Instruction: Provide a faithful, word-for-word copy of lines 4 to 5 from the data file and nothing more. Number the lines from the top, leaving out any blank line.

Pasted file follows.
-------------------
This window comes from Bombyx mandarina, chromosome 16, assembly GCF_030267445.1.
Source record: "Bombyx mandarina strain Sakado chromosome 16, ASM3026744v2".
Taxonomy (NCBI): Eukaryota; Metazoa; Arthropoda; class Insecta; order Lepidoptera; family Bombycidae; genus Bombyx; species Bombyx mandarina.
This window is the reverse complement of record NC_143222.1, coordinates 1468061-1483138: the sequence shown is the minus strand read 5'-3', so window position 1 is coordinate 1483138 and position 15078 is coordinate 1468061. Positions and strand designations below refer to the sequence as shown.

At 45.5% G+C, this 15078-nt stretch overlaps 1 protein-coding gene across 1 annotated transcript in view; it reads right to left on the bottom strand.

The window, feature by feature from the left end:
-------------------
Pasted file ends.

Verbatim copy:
This window is the reverse complement of record NC_143222.1, coordinates 1468061-1483138: the sequence shown is the minus strand read 5'-3', so window position 1 is coordinate 1483138 and position 15078 is coordinate 1468061. Positions and strand designations below refer to the sequence as shown.

At 45.5% G+C, this 15078-nt stretch overlaps 1 protein-coding gene across 1 annotated transcript in view; it reads right to left on the bottom strand.